I was never much of a planner growing up. I was always more of a go-with-the-flow, let’s-see-what-happens, live-in-the-moment and not-worry-too-much-about-tomorrow kind of guy. I began playing baseball at around the age of 5, and instantly fell in love. I would watch all my favorites on TV growing up: Vlad Guerrero, Pudge Rodriguez, Benito Santiago and the Braves teams of the 90s. I knew I loved baseball, and I wanted to be a big-leaguer, but I never really thought about what I needed to do to get there. I just went out and had fun hitting and throwing a baseball around.
My senior year of high school, scouts started coming to my high school games and talking to me afterward. I was like, “Cool!” That’s when I began to realize, “Okay, so this is how you get into professional baseball.”
On June 3rd, 2003, I was fortunate enough to hear my name called on draft day: “With the first pick of the 6th round, the Tampa Bay (Devil) Rays select catcher from Miami, Florida, Christian Lopez.” I’ll never forget that day. I was at home, by my computer, by myself and did a little celebration dance with no one else around. This was it, my dream was coming true.
I went on to play six years with the Rays and three more years of independent league baseball. My nearly 10 years of professional baseball are still, to this the day, the greatest years of my life. Baseball was technically my job, but I never viewed it as just a job. I got to live out a dream. I got to play a game that kids play for fun, and I got paid for it. Squaring a ball up into the gap and legging out a triple, hosing a guy at 2nd base, having fun in the clubhouse with my teammates, signing autographs and taking pictures with fans, the kids who looked up to me, the travel to different cities, all the friends I made, and people I met, I loved it all!
Yes, I’ll admit, there were days where I kinda wished for a rain-out to have a day off. I mean, I went from playing twice a week in high school to playing every single day for seven months straight. But, I genuinely enjoyed every single day I got to come to the stadium and put on that uniform. I think I would’ve been happy just coming to the field, taking batting practice and shagging fly balls in center field. The baseball field was my sanctuary, my safe zone. It’s where I could be myself and do what I love.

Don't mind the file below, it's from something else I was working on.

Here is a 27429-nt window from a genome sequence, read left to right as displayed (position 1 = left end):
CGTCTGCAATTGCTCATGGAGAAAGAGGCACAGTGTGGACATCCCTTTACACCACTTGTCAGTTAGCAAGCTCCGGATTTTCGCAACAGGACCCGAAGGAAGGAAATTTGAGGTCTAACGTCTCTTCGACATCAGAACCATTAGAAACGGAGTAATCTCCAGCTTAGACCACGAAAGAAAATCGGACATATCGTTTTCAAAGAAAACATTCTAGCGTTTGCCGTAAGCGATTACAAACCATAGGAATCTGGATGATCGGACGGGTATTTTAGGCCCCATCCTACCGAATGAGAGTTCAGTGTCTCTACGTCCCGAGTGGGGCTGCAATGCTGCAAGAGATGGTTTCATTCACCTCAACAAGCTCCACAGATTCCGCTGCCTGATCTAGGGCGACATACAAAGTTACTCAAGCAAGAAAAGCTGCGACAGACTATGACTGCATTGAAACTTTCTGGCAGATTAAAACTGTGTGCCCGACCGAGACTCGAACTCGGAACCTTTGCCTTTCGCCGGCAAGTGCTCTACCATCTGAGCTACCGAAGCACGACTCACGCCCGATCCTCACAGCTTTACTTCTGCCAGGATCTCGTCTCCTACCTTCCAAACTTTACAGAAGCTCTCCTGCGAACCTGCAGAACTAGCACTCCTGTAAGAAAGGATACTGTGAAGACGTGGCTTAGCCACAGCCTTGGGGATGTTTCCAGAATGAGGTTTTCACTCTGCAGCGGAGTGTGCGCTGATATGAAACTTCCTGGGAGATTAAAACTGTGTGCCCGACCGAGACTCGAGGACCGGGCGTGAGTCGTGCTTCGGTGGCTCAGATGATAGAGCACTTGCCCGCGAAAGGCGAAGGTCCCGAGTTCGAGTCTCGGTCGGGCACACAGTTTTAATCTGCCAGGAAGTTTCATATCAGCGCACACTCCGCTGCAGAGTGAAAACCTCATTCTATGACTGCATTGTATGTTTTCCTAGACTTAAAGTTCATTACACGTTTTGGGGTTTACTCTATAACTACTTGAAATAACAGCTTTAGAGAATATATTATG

I was fortunate enough to be drafted out of high school, meaning I passed up an opportunity to go to college, but my years as a professional baseball player gave me more life lessons than any college experience could have offered.
I learned that everyone needs a support system and a team, no one gets through this life alone. Whether you’re Barry Bonds or just a young kid playing tee-ball, at one point or another we need people around us to offer a helping hand, a shoulder to cry on or some words of encouragement. I was foolish enough to believe that I was going to hit a homer every single time I stepped up to the plate. You can probably guess that I was wrong. We all have bad days. We all go through slumps, and we all get down on ourselves and think we’re never going to be good again. It happened to me more times than I can count. If it weren’t for my teammates, coaches, friends, family and loved ones, I would have never made it through the grind of a professional athletic career.
The idea of “self-made” is an illusion, every successful person has had help at some point. Whether it’s Mom or Dad driving us to practice, a teacher helping us learn something, a coach giving us a pat on the back and telling us to keep our chin up, or a friend offering a hug when we’re feeling down, we’ve all had a little guidance or assistance along the way. Remembering this along our journeys is what makes us grateful and keeps us humble.